The dramatic events of January 6, 2021, when the U.S. Capitol was stormed by a mob incited by the 45th president of the United States, have steered America into dangerous, uncharted waters. Donald Trump and his violent supporters put a bullet through the body of the republic, deliberately assaulting its foundations. As we are learning more details about what happened during that tragic day, we struggle to answer many important questions. How extensive is the damage inflicted by Trump’s conspiracy theories and his endless distortions of the truth to America’s democratic guardrails? Will the Biden administration and new Congress be able to effectively govern if many Trump voters question their legitimacy? How can our democratic institutions operate when public trust has fallen to alarmingly low levels?
These open-ended questions will loom large on our political agenda in the months ahead. Hyperpolarization in American politics is not without precedent, but the toxic level of the current social-media-fueled partisanship is a relatively novel phenomenon that poses a great threat to our democracy. The crisis we are facing today goes far beyond the political sphere; it is also economic, social, cultural, and demographic. We seem to live in parallel universes and can hardly agree on the same set of facts. Addressing all these challenges will require complex policies, significant resources, and innovative strategies. At first sight, the magnitude of our problems invites pessimism. And yet, for all our existential uncertainties, we may also find reasons for cautious optimism in light of a few promising signs. In some important respects, the elections marked a victory for political moderation, even if not necessarily for moderates. The elections featured record voting levels and civic participation. Key public officials displayed remarkable commitment to the principles of the U.S. Constitution and courageously resisted calls to falsify the outcome of the elections.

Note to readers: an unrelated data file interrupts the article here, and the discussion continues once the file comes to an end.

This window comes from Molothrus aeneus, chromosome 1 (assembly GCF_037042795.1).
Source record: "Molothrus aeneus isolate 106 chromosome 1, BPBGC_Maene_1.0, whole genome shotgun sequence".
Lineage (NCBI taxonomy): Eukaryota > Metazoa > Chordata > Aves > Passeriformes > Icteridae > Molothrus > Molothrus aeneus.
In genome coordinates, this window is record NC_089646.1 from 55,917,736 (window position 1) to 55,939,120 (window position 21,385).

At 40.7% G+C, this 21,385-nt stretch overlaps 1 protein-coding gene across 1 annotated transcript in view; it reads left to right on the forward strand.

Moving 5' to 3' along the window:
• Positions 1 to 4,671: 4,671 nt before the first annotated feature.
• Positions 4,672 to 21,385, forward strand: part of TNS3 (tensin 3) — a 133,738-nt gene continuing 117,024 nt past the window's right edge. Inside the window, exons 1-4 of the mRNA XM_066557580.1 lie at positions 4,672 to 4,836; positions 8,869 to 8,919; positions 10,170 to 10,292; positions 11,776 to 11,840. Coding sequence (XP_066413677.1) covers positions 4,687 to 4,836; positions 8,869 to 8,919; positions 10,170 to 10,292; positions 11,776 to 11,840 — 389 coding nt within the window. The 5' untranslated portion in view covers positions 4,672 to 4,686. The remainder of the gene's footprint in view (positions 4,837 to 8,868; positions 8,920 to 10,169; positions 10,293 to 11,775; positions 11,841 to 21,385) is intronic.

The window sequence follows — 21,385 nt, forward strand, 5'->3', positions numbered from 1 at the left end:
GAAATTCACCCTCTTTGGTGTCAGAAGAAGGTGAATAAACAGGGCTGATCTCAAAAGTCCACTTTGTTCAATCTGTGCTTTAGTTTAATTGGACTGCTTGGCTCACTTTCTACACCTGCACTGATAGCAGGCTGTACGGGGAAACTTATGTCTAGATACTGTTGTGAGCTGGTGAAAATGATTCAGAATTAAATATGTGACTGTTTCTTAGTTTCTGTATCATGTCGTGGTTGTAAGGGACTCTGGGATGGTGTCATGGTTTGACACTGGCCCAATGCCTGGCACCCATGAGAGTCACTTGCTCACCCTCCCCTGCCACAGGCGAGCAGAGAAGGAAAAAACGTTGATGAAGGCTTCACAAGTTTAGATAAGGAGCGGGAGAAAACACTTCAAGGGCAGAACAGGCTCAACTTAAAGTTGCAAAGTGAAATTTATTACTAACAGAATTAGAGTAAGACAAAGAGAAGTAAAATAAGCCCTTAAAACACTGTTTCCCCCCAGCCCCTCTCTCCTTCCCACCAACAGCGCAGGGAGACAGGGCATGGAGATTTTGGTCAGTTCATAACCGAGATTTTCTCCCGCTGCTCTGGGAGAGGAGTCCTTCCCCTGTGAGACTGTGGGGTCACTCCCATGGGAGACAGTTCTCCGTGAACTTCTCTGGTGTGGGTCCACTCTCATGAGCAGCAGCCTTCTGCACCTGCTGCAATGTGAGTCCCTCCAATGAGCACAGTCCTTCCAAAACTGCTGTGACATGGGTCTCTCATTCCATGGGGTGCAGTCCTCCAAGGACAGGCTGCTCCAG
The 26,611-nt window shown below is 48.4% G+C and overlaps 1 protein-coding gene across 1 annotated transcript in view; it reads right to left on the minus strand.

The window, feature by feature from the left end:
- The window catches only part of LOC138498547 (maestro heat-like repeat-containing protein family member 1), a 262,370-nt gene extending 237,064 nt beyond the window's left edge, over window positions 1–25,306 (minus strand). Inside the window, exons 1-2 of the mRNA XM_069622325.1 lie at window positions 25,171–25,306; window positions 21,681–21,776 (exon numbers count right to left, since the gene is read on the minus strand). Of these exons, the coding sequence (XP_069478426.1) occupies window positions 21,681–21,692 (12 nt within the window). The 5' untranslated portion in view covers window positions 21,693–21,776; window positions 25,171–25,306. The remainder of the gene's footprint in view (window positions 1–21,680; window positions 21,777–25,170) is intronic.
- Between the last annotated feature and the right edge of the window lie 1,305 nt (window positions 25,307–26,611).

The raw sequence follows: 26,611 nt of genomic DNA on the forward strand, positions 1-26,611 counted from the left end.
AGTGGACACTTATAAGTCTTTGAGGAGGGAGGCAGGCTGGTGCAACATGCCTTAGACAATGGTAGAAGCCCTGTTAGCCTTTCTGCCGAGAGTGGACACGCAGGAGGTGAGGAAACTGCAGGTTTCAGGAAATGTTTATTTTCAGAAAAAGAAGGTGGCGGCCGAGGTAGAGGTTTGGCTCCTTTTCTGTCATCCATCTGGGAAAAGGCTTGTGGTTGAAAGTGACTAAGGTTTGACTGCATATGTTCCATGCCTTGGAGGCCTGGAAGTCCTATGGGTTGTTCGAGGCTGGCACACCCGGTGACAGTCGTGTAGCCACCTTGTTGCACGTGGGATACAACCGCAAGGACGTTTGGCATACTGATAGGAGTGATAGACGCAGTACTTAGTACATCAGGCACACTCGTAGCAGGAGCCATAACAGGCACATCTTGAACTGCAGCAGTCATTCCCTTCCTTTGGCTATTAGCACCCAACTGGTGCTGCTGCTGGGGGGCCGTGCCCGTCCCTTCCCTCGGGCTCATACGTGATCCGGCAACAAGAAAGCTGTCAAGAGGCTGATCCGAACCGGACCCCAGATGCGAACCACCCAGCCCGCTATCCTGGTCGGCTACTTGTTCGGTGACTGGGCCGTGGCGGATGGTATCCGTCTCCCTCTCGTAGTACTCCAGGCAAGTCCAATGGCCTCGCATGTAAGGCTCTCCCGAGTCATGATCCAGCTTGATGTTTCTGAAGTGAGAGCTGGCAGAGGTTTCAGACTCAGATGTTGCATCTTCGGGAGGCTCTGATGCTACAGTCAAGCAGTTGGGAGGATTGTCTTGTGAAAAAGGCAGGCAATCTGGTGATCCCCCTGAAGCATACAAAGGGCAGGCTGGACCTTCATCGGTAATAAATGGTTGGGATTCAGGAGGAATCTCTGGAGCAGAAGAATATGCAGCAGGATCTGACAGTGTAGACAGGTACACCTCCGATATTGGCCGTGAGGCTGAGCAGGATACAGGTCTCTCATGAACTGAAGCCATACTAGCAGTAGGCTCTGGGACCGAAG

Building upon the work of scholars affiliated with the Niskanen Center, we reflect on what might be done to recalibrate our politics using the principles of moderation, which have kept America on an even keel during previous crisis points in its history. This task, we argue, requires a bold balancing act and a novel form of political eclecticism as an alternative to the present ideological style of politics. The moderation and eclecticism we discuss in this essay do not preclude, when necessary, bold responses proportionate to the daunting challenges we face today.